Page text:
Sixty years ago today in London, England, a fight took place that grew and grew mythologically, with each passing year adding more and more willing believers of the myth. The myth – that the beloved Henry Cooper was unfairly denied his chance to go for the knockout against the big mouth Cassius Clay because Clay’s trainer/cornerman, the wise Angelo Dundee, had torn a hole in his fighter’s glove and a delay came as the damaged glove was replaced – was eaten up by the British public for decades.
Cooper, badly bleeding, had sensationally decked the unbeaten heavyweight contender, this in round four, just before the bell came to end the round. Clay was seriously hurt. The 21 year old “Louisville Lip” staggered back to his corner, regaining his feet a couple of seconds after sitting down, with Dundee shoving him back down onto his stool, with Angie then breaking open some smelling salts (this being illegal) and forcing them under the nose of his stricken charge.
Clay actually appears to come to his senses in the black and white footage of the fight that has been examined again and again so many times. And then Dundee calls over the referee, Tommy Little, informing the third man of a tear in his fighter’s right glove. When informed that there were no replacement gloves available, Dundee said, ‘Okay, we’ll use these.’ (later, as a result of the Clay-Cooper fight, a mandate was passed that ensured a spare pair of gloves was always present at ringside).
Clay then came out for round five and proceeded to make good on his prediction of stopping “Bum Cooper” in five. The extra time Clay got due to the glove issue? Three, maybe four seconds. And far from causing the tear in the glove, Dundee merely made an already slightly torn glove worse and brought it to the attention of the referee. Yet over the years, thanks in large part to national treasure Cooper himself, the extra time Clay got grew to anywhere from a full minute to two minutes, to even longer. While plenty of people were adamant Dundee damaged a perfectly fine glove.
“Our Enry,” one of the most popular sportsmen in Britain, would appear on TV shows many times over the coming years, talking about the fight. Cooper would recount how, as a fighter he instinctively knew how much time had elapsed in a round or during the break between rounds. Cooper said on at least one occasion how, as he was sat in the corner after flattening the cocksure American, he was thinking to himself, ‘Is he coming out, is he not coming out?’ Yet only something like three or four extra seconds went by. Cooper, a great person and a great fighter, possibly said what he said so many times he ended up believing it himself. Certainly, no TV interviewer ever pulled Henry up on the subject or questioned the actual length of the delay.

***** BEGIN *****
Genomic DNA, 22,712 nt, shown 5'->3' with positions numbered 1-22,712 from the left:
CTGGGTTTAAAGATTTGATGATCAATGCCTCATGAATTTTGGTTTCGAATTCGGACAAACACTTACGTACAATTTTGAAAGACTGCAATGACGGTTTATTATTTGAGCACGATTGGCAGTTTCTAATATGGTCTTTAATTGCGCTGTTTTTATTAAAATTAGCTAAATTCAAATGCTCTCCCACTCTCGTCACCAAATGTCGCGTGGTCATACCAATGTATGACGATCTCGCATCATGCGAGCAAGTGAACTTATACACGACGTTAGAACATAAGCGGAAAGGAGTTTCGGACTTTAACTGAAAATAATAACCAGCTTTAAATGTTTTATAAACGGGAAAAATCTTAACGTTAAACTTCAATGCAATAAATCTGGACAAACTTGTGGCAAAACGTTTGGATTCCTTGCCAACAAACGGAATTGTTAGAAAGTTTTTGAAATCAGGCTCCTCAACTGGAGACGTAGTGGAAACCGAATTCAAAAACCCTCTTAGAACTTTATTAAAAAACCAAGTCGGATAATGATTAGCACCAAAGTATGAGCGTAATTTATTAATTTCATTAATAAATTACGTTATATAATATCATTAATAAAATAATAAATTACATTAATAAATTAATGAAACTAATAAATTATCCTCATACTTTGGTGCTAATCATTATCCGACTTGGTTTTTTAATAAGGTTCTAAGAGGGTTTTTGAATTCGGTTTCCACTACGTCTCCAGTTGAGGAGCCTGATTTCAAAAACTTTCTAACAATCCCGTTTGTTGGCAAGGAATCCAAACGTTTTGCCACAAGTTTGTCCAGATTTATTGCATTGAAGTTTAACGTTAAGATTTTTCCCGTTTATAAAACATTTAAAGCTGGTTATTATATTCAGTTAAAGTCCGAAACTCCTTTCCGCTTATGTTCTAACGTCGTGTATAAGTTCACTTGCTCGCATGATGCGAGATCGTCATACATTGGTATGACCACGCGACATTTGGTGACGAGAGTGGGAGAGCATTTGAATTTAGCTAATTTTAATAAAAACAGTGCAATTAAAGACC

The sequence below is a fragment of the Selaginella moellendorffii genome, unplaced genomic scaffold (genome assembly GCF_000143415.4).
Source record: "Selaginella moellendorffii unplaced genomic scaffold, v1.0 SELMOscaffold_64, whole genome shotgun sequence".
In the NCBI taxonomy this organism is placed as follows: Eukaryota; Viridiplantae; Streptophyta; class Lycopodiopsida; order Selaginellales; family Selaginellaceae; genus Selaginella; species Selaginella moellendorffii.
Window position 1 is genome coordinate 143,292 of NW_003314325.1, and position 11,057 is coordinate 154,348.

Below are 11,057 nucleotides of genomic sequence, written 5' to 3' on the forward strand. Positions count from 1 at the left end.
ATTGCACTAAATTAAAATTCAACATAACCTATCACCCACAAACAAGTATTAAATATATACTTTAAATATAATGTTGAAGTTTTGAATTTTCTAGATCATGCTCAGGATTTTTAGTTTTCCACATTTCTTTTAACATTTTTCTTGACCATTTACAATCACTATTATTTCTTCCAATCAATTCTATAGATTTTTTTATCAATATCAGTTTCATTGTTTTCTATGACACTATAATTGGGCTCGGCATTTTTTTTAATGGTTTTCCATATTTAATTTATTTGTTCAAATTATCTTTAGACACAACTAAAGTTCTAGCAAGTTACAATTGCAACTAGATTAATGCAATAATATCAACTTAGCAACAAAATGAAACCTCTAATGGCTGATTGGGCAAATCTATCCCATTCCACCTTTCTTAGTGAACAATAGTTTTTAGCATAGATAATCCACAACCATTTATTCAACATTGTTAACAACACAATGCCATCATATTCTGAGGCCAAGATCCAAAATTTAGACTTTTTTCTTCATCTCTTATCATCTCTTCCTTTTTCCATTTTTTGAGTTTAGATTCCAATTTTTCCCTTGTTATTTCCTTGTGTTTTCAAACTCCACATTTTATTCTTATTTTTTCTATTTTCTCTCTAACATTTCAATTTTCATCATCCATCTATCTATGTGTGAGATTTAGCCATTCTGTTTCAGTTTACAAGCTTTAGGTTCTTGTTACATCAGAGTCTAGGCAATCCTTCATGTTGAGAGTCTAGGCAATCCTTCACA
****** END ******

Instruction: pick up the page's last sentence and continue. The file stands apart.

People love a great story, we know that. And the fact that Cooper, at the time of his close brush with glory, was facing a not yet popular fighter, in fact a fighter many proud Brits could not stand – Clay still some years away from becoming the legendary Muhammad Ali, “The Greatest” celebrated, loved and admired all over the world – added to the misguided sense of injustice Cooper’s many fans had. The fighter Cooper faced on June 18th of 1963 was everything the average Brit could not stand: mouthy, arrogant and loud. And Clay came out with some pretty derogatory lines upon touching down in merry old England, such as, “You got a Queen but you ain’t got a King. I am King!” And “If this bum Cooper goes past five rounds, I won’t return to the Unites States for 30 days.”
Also, going into the fight, Clay had made a prediction of getting a win inside five, with him adding how “it ain’t no jive” for good measure. Clay had failed to get his prediction right in his previous fight, this a tough one with Doug Jones. The fight began well for 29 year old Cooper, with the big left-hooker bloodying Clay’s nose in the opening round and also winning the second. But Cooper’s bugbear, that of suffering cuts in almost all of his fights, served to haunt him in the third, and Clay began taunting his bleeding foe, even playing with him. Was Clay “carrying” Cooper, intending to then go for the finish he was sure he would get in the fifth, this his prediction round?
Whatever the case, Cooper made Clay pay for his lack of respect, his sizzling left hook, dubbed “Enry’s ‘Ammer” landing flush and knocking Clay down hard, the ropes breaking the visiting fighter’s fall. And there is little doubt heavyweight history would have been changed had Cooper scored his knockdown a good deal earlier in the round. Clay came back with fury in the fifth round, with him opening up with real intent as he landed swift combinations on Cooper’s bloodied face. The blood was now pouring down Cooper’s face, onto his chest and shorts. The fight had to be stopped and it was stopped.
But the myth of the extra seconds (or minutes) given to Clay, the delay robbing Cooper of an all but guaranteed KO win, was born. Yet it is just that, a myth. One British boxing fans believed for decades, only silently abandoning it all these years later.